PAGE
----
Get ready for some serious change to the Toronto Maple Leafs.
Each season is given a specific title representing the most popular topic of the campaign. The most accepted title generally concerns the entire league, but each NHL team also has its own topic of interest each season.
With the 2012-2013 campaign fast approaching, some of those topics are beginning to surface. For the Maple Leafs, that would be rookies and sophomores.
The trade of Luke Schenn brought plenty of change to Leaf Nation itself. A new hole was created on defence, a big top-six forward was gained and a player that was once a top-tier prospect in Toronto had departed. It was realized by fans and media almost the second the trade went down that something needed to be done on the back-end. That something was unclear to many at the time and remains that way today.
What people do know is that the Leafs have an abundance of defence prospects who played as members of the AHL’s Toronto Marlies last season. One is Jesse Blacker, who many consider to be NHL-ready after just one full season in the American league.
Then there is Korbinian Holzer. At 24, Holzer just might be ready for a full-time gig with the Maple Leafs. He appeared in two games for the Leafs in 2010-2011 and has since developed further with the Marlies. Holzer is known to be more of a stay-at-home defenceman and will use that characteristic to his advantage while pushing for one of the final spots on the Leafs’ blue line, which remains wide open.
Another young defenceman to watch this coming season, although no longer a rookie, is Jake Gardiner. As everyone knows by now, Gardiner turned heads last season by making the Leafs’ roster out of training camp. He was later named to the NHL All-Rookie Team and many consider him to have already locked down a spot in the Leafs’ lineup this season. Either way you look at it, Gardiner will certainly play a large role in the Leafs’ success in 2012-2013.
Unlike a few potential Leafs, it wouldn’t be a surprise to see Blacker, Holzer and Gardiner become key figures on the Leafs’ roster this season. One who would be somewhat surprising to see take over, although it’s not entirely out of the question, is goaltender Ben Scrivens.
Scrivens, 25, had a chance to show the Leafs what he is capable of last season when James Reimer went down. As long as Leafs general manager Brian Burke keeps things status quo and elects not to acquire another netminder prior to the beginning of the season, Scrivens will likely be the one to step in behind Reimer as the backup.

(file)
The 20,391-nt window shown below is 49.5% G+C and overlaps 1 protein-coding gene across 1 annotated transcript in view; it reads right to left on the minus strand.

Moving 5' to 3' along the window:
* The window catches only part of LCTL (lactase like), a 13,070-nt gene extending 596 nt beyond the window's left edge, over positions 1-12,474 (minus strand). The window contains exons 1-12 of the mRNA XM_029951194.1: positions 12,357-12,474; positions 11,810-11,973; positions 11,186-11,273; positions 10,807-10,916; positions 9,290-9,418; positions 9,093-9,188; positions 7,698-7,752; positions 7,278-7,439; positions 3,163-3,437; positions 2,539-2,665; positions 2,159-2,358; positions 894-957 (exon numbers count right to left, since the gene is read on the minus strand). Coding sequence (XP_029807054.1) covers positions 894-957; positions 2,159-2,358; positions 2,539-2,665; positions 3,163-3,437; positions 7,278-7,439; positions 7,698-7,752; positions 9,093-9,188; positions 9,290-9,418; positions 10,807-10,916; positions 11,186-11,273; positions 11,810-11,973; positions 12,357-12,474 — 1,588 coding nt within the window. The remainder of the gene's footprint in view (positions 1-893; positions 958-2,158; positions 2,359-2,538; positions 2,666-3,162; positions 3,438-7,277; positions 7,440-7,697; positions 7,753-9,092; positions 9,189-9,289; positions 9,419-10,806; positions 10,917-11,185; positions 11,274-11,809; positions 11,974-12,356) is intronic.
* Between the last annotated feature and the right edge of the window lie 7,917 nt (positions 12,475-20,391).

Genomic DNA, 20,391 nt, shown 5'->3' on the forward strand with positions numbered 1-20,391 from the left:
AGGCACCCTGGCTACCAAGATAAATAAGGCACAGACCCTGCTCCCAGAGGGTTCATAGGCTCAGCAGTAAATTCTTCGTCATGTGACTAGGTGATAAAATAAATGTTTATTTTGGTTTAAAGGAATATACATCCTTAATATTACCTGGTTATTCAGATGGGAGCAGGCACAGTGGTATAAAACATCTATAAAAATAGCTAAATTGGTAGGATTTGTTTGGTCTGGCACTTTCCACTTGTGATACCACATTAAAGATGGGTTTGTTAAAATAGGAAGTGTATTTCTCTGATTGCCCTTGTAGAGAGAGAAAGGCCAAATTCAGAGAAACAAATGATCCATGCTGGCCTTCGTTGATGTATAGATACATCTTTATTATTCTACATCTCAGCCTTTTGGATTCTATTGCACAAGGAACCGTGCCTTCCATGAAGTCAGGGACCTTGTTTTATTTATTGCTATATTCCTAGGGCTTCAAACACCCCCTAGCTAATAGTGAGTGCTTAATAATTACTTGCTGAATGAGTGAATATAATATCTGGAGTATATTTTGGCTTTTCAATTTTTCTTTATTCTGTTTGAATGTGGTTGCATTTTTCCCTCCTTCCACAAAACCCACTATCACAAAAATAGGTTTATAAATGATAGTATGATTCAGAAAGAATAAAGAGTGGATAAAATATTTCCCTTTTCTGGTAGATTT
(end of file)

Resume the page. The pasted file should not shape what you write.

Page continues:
If Reimer falters, surely head coach Randy Carlyle wouldn’t hesitate to go with Scrivens, giving him the chance to shine. Even if Reimer plays well (again, as long as Burke goes with Reimer and Scrivens), the Marlies’ star goalie will get a chance in the big leagues.
Other players that will get shots at the NHL this season include Nazem Kadri, Joe Colborne, Matt Frattin, Leo Komarov and maybe even newly-drafted Morgan Rielly.
Kadri has been back and forth between the Leafs and Marlies for the last two seasons. It’s easy to see how this might have affected the former seventh overall draft pick’s development up to this point, but don’t be surprised to see him get a fair shot under Carlyle this season. “Fair shot” meaning 60-plus games.
Then there is Matt Frattin, who didn’t play terrible with the Leafs last season, but struggled to remain on the team. Just how much he plays with the Leafs this season is up to him; the team knows about his work ethic and is aware of what he can handle. That is, of course, a physical role in the bottom-six.
Another player expected to bring plenty of physicality to Maple Leafs training camp this fall is 2006 sixth round draft pick Leo Komarov, who the Leafs signed to a one-year deal this past May. Many expect him to make the Leafs’ roster out of camp, including Komarov himself.
If Komarov does suit up for the Maple Leafs this season, whether it be straight out of training camp or at some other point down the road, it is believed that he will play a bottom-six checking role. With that, you can expect to see guys like Mike Brown and David Steckel fighting hard to keep their spots.
Finally there is Morgan Rielly, who the Leafs selected fifth overall last month. To the average fan, the chances of Rielly landing a spot with the big club this season seem to sit around 50 percent. Some claim he is NHL ready, but last season’s knee injury and team history (see: Luke Schenn) are enough for others to send him back to junior for one more season.
Blacker, Holzer, Gardiner, Scrivens, Kadri, Colborne, Frattin, Komarov and Rielly are nine players that hold the status of rookie or sophomore who could make a big impact with the Toronto Maple Leafs this season. Who knows, maybe we’ll even see a surprise like Gardiner again in 2012-2013.
One thing is for sure, 2012-2013 is likely to be the year of rookies and sophomores in Toronto.
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